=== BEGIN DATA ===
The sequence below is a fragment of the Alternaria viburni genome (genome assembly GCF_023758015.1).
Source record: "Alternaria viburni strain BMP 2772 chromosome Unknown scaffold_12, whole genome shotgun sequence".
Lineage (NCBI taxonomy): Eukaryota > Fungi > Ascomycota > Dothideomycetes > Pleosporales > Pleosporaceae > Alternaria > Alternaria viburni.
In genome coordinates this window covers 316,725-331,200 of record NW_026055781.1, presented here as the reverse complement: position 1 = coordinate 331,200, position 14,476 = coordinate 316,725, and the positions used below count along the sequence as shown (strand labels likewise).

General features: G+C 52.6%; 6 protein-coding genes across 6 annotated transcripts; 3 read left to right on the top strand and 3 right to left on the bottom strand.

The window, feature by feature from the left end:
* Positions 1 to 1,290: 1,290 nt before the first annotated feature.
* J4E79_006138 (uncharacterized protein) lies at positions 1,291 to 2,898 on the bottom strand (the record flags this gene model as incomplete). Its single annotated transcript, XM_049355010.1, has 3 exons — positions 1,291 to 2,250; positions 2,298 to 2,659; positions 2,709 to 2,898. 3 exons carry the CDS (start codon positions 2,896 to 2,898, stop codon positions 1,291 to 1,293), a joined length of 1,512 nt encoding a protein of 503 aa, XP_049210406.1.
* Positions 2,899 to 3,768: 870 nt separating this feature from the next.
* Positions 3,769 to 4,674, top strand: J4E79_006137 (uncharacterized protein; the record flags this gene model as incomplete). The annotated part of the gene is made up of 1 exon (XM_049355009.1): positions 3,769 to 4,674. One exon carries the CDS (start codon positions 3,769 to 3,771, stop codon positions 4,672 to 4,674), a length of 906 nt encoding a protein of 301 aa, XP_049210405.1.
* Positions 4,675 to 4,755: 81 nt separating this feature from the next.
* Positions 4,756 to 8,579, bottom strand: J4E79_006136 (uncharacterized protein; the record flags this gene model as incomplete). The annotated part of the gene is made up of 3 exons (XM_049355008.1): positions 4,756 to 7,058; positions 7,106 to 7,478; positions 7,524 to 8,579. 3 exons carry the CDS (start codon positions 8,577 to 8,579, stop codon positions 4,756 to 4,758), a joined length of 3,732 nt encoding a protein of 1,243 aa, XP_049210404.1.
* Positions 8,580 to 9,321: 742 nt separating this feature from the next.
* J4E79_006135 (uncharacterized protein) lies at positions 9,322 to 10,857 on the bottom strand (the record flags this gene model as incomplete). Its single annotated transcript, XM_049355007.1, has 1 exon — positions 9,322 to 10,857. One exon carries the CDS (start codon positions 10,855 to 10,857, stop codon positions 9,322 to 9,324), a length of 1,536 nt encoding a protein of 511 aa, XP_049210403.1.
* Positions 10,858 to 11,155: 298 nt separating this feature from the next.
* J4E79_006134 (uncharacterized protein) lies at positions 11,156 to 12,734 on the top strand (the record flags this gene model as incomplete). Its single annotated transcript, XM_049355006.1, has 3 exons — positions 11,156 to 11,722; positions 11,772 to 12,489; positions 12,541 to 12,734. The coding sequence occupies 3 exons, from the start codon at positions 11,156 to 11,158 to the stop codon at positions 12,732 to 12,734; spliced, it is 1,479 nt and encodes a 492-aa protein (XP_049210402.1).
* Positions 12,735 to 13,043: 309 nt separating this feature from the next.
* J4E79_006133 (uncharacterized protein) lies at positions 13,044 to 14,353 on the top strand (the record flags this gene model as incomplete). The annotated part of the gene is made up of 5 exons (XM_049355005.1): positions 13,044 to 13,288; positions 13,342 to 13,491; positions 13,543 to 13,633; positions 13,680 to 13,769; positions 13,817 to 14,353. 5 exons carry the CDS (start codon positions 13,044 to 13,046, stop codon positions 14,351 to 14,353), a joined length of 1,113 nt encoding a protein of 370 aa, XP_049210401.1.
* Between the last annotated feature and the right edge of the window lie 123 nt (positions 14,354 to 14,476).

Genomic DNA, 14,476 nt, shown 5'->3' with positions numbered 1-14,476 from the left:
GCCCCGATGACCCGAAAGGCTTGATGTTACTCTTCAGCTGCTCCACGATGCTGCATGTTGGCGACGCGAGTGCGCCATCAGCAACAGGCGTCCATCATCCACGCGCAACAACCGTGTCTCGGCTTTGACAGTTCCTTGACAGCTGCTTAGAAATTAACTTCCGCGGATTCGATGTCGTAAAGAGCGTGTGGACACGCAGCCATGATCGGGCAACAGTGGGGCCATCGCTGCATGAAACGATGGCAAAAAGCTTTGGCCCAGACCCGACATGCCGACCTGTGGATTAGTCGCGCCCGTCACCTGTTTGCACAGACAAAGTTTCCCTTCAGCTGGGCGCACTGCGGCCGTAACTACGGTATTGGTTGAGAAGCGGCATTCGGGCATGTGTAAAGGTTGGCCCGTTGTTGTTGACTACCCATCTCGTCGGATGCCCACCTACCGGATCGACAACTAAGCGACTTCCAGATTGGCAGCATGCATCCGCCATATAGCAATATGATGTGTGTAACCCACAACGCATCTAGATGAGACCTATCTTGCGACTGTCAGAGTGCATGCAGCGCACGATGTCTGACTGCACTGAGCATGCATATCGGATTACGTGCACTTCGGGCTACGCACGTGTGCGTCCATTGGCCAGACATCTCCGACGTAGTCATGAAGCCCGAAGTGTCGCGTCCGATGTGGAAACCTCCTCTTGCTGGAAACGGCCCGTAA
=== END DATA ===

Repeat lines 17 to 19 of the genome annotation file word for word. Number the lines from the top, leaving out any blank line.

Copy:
* Positions 12,735 to 13,043: 309 nt separating this feature from the next.
* J4E79_006133 (uncharacterized protein) lies at positions 13,044 to 14,353 on the top strand (the record flags this gene model as incomplete). The annotated part of the gene is made up of 5 exons (XM_049355005.1): positions 13,044 to 13,288; positions 13,342 to 13,491; positions 13,543 to 13,633; positions 13,680 to 13,769; positions 13,817 to 14,353. 5 exons carry the CDS (start codon positions 13,044 to 13,046, stop codon positions 14,351 to 14,353), a joined length of 1,113 nt encoding a protein of 370 aa, XP_049210401.1.
* Between the last annotated feature and the right edge of the window lie 123 nt (positions 14,354 to 14,476).